The foundation of all good health lies within the function and operation of an individual’s lymphatic system. Those pesky nodes, when stressed out, will swell in your neck, especially behind the ear, and will make it impossible to swallow.

The lymphatic system, according to the Microbiology Coloring Book,1 is a series of vessels, structures, and organs that collect fluid throughout the body and return it to the main circulation for distribution. The lymphocytes function in the immune process; the fluid draining through the lymphatic system is lymph. The clusters of lymph nodes, almost like a bunch of grapes, are located throughout the lymphatic vessels.

These nodes provide a filtration system for the body. They contain the all-important T-cells that eventually will fight for your life. It’s a well-known fact that a highly functioning lymphatic system can handle even the toughest invader of your body—cancer!

It is important to remember that the immune system is your main defense for healing and long-term immunity to diseases. The immune process and your entire body’s defense mechanism is located in the lymphatic system, a system we hardly pay attention to until it’s in a state of trauma or stops functioning properly.

When bacteria, viruses, foreign chemicals, and environmental pollutants enter the body, the lymphocytes—the body’s little soldiers—begin preparing for war. But this type of war doesn’t depend on large defense spending. It is a natural part of our everyday internal health care—the physician within. When these soldiers are activated, they secrete large quantities of antibodies. These antibodies move into the sites of the virus or bacteria or even cancer cells and begin to engulf and destroy the disease or abnormal cells.

It doesn’t take much to understand who runs the show in our human biological house. The lymphatic system is a sure bet. It is the only thing that really lets us function and live a normal life in a germ-infested world.

The body houses hundreds and hundreds of lymph nodes, which are located everywhere imaginable. If we are to keep our lymphatic system functioning, we must be aware of their locations:

* Head and neck. Under the jaw, behind the ears, in the back of neck, at the base of skull, around the eyes, on the side of the cheek, and on the floor of the mouth.
* Chest. Shoulder area, under the armpits, in the breast or mammary glands, at the clavicle or collar bone area, along the upper arm extending into the elbow, and all along the sternum.
* Stomach. Nodes sit on the stomach, the colon, and all major organs such as liver and kidneys.
* Lower body. Groin area, pelvic girdle, and all through the inner thighs. They even go along the spine in many areas.
* The lymphatic system functions only as well as it is kept in good working order. Surprisingly, the lymphs are easy to care for, especially if you become aware of how they function.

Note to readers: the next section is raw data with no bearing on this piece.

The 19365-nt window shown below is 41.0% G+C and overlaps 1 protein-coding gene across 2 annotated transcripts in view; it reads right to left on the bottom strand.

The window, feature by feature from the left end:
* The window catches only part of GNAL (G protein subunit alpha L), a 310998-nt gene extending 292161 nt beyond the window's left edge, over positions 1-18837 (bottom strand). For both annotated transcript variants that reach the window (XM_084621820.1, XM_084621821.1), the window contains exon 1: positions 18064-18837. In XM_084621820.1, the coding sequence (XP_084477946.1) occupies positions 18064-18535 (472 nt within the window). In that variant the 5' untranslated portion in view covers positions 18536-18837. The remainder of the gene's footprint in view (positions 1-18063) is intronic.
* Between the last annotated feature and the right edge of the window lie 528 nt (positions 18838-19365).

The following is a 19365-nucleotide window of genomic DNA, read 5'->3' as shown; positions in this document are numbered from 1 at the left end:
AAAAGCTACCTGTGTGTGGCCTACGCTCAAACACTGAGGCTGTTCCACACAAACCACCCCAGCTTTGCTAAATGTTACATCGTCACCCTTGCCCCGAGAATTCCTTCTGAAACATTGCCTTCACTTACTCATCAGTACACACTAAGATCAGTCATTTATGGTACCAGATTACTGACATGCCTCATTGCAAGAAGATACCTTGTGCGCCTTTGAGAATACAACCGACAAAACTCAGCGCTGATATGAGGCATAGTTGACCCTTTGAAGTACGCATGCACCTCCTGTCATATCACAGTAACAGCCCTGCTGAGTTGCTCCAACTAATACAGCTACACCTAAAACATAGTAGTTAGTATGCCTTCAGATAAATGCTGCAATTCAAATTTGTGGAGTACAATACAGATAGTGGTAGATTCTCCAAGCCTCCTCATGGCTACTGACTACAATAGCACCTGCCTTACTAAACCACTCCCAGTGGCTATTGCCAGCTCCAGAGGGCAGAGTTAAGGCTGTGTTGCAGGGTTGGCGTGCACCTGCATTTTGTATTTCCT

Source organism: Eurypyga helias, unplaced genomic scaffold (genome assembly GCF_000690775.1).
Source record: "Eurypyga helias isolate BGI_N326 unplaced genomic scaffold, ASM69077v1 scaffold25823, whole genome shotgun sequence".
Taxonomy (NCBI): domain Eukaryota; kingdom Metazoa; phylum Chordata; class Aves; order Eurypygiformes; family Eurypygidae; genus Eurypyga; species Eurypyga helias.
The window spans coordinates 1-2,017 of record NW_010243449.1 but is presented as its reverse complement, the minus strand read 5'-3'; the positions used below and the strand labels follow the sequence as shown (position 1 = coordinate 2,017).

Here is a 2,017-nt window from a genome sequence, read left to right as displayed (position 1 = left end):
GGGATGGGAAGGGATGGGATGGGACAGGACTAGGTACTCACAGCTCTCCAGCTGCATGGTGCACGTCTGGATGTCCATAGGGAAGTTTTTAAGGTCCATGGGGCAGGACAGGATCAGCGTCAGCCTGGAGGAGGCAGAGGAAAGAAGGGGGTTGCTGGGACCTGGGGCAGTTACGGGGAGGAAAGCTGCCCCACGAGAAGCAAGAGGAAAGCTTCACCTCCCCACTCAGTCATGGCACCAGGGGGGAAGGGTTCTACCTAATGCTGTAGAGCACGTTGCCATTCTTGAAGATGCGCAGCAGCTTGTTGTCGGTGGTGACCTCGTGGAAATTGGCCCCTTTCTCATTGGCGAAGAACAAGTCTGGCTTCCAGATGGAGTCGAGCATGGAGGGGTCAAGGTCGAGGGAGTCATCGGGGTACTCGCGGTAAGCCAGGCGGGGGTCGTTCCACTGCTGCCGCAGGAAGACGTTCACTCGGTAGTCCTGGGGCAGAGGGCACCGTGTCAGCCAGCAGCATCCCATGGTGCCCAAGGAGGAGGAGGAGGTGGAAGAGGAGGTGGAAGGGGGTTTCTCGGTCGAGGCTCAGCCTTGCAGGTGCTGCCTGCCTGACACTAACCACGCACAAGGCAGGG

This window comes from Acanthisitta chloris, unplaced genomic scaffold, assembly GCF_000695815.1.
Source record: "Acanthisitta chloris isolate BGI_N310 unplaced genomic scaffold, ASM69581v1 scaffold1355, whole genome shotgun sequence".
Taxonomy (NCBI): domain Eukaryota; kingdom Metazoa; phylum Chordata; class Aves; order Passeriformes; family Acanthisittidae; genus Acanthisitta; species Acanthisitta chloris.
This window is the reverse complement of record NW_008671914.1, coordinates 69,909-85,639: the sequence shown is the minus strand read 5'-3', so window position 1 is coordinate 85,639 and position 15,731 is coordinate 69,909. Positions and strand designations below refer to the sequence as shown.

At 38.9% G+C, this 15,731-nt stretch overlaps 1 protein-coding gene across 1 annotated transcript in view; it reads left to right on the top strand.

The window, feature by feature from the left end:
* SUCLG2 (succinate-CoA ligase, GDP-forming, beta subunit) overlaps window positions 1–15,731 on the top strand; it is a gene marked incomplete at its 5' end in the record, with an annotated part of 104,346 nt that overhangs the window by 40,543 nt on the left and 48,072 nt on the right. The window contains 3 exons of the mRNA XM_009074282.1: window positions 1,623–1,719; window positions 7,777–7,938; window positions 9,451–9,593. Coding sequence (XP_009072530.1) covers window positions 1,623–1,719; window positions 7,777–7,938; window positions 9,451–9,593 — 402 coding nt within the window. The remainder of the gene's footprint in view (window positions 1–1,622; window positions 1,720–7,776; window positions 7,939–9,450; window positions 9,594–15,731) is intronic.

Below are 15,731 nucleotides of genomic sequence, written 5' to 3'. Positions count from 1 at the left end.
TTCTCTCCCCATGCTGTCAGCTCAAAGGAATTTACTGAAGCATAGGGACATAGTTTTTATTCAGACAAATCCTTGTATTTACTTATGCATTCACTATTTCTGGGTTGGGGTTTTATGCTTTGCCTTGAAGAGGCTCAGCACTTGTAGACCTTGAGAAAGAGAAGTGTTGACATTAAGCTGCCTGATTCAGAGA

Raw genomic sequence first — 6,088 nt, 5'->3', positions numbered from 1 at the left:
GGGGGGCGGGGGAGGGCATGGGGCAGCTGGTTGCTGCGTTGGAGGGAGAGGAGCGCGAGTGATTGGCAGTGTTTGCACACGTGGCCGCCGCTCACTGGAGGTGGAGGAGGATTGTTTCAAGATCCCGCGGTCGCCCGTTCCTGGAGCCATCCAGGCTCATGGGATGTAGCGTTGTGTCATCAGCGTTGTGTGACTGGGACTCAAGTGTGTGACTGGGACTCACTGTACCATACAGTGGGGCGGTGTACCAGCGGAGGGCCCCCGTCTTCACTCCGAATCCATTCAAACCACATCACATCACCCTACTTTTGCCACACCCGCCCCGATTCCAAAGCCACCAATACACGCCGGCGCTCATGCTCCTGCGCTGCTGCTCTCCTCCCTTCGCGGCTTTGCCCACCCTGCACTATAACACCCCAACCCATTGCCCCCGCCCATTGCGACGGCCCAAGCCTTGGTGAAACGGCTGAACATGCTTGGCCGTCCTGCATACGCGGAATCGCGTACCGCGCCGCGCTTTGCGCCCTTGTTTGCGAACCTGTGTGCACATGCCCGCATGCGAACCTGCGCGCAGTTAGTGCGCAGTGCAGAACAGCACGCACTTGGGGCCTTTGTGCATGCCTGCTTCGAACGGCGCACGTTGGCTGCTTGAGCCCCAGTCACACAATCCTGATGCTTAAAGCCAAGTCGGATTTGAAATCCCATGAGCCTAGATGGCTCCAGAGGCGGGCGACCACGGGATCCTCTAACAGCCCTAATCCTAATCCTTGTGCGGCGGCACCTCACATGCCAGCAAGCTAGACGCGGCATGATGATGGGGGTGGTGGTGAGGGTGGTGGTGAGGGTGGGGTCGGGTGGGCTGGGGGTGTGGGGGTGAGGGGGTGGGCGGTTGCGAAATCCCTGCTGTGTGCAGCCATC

Exercise is a key factor:

* Walking, biking, or any cardiovascular work. Both the cardiovascular and the respiratory systems are tied into the lymphatic system.
* Get a mini trampoline and jump on it for five to ten minutes daily. Great for pumping leg lymphs.
* Sit-ups and push-ups.

Self-help techniques include the following:

* Constantly do self massage or polarity acupressure points—your jawbone, under your eyes, behind your ears, squeeze the muscles under your armpit and along the side of your neck.
* If a node is swollen or hard to touch, work around the area, not on it.
* Skin brush. It is good to use a dry vegetable brush daily on your entire body, stroking toward the heart.
* Meditate. Stress suppresses immune function.

Bodywork options include the following:

* Lymphatic massage manually drains the lymphs and helps promote positive movement.
* Lymphodema, especially after surgery, should be attended to immediately through bodywork.
* Polarity lymphatic balance uses key acupressure points to help the body move fluids and create a good energy flow.
* Foot reflexology will stimulate certain lymphatic reflexes.

Personal cleansing is also important:

* Fast regularly—drink green juices or fresh carrot juice, which flush the lymphs.
* Do a colon cleanse. Work with a holistic health practitioner to set up a system to help cleanse your digestive system.
* Sweat. Soaking in hot tubs helps release fluids in lymphs.
* Eat good fats—avocados, olive oil, and almond oil, for example.
* Drink water every hour on the hour.

Specific herbs for immunity include Echinacea, goldenseal, and garlic for surface immunity, and ginseng, liquorices, and astragali for deep immunity.

The health care of the lymphatic system is truly the heart of it all. I remember a yoga teacher once saying, “You have everything you need to do what you want; you have everything you want to do what you need.”

It’s simple: your best defense is a progressive offense.

** This article is one of 101 great articles that were published in 101 Great Ways to Improve Your Health. To get complete details on “101 Great Ways to Improve Your Health”, visit http://selfgrowth.com/healthbook3.html

Author's Bio: 

Mary Jo has a doctorate degree from the University of Cincinnati and was a former professor of twenty-five years at the Ohio State University. She has a background in all facets of education with a focus in health science, physiology of exercise, and Ayurvedic health care. Mary Jo is the founder and director of Columbus Polarity, Center for Integrative Health and Wellness and the Ohio Institute of Energetic Studies, which trains professional practitioners in energy medicine, polarity therapy, and holistic health education. She also teaches complementary and alternative therapies in several medical schools and has numerous articles, books, and manuals published. For further contact, go to http://www.ohioinstitute.com or e-mail satnam170@aol.com.